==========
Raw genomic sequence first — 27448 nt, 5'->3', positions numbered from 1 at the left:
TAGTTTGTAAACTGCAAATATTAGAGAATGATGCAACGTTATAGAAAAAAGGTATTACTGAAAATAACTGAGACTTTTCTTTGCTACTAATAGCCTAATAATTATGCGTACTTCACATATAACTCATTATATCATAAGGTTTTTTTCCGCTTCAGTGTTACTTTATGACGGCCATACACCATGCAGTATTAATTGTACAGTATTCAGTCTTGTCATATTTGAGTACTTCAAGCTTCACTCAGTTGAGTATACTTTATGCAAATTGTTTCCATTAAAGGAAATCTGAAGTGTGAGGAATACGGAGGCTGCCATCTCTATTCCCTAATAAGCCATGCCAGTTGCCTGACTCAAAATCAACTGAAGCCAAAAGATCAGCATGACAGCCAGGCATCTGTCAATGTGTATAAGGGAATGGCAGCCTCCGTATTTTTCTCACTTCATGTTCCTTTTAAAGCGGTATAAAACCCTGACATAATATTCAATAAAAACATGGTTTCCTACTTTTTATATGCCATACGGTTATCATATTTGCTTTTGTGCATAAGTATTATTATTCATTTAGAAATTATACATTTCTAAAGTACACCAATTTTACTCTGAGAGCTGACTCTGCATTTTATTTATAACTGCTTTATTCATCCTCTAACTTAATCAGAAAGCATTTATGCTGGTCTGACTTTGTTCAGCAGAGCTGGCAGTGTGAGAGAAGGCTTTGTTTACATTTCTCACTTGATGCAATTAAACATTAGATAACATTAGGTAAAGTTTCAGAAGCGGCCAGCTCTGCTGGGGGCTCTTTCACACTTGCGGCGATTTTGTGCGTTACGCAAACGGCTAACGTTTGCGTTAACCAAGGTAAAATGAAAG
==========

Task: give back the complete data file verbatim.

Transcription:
Raw genomic sequence first — 27448 nt, 5'->3', positions numbered from 1 at the left:
TAGTTTGTAAACTGCAAATATTAGAGAATGATGCAACGTTATAGAAAAAAGGTATTACTGAAAATAACTGAGACTTTTCTTTGCTACTAATAGCCTAATAATTATGCGTACTTCACATATAACTCATTATATCATAAGGTTTTTTTCCGCTTCAGTGTTACTTTATGACGGCCATACACCATGCAGTATTAATTGTACAGTATTCAGTCTTGTCATATTTGAGTACTTCAAGCTTCACTCAGTTGAGTATACTTTATGCAAATTGTTTCCATTAAAGGAAATCTGAAGTGTGAGGAATACGGAGGCTGCCATCTCTATTCCCTAATAAGCCATGCCAGTTGCCTGACTCAAAATCAACTGAAGCCAAAAGATCAGCATGACAGCCAGGCATCTGTCAATGTGTATAAGGGAATGGCAGCCTCCGTATTTTTCTCACTTCATGTTCCTTTTAAAGCGGTATAAAACCCTGACATAATATTCAATAAAAACATGGTTTCCTACTTTTTATATGCCATACGGTTATCATATTTGCTTTTGTGCATAAGTATTATTATTCATTTAGAAATTATACATTTCTAAAGTACACCAATTTTACTCTGAGAGCTGACTCTGCATTTTATTTATAACTGCTTTATTCATCCTCTAACTTAATCAGAAAGCATTTATGCTGGTCTGACTTTGTTCAGCAGAGCTGGCAGTGTGAGAGAAGGCTTTGTTTACATTTCTCACTTGATGCAATTAAACATTAGATAACATTAGGTAAAGTTTCAGAAGCGGCCAGCTCTGCTGGGGGCTCTTTCACACTTGCGGCGATTTTGTGCGTTACGCAAACGGCTAACGTTTGCGTTAACCAAGGTAAAATGAAAG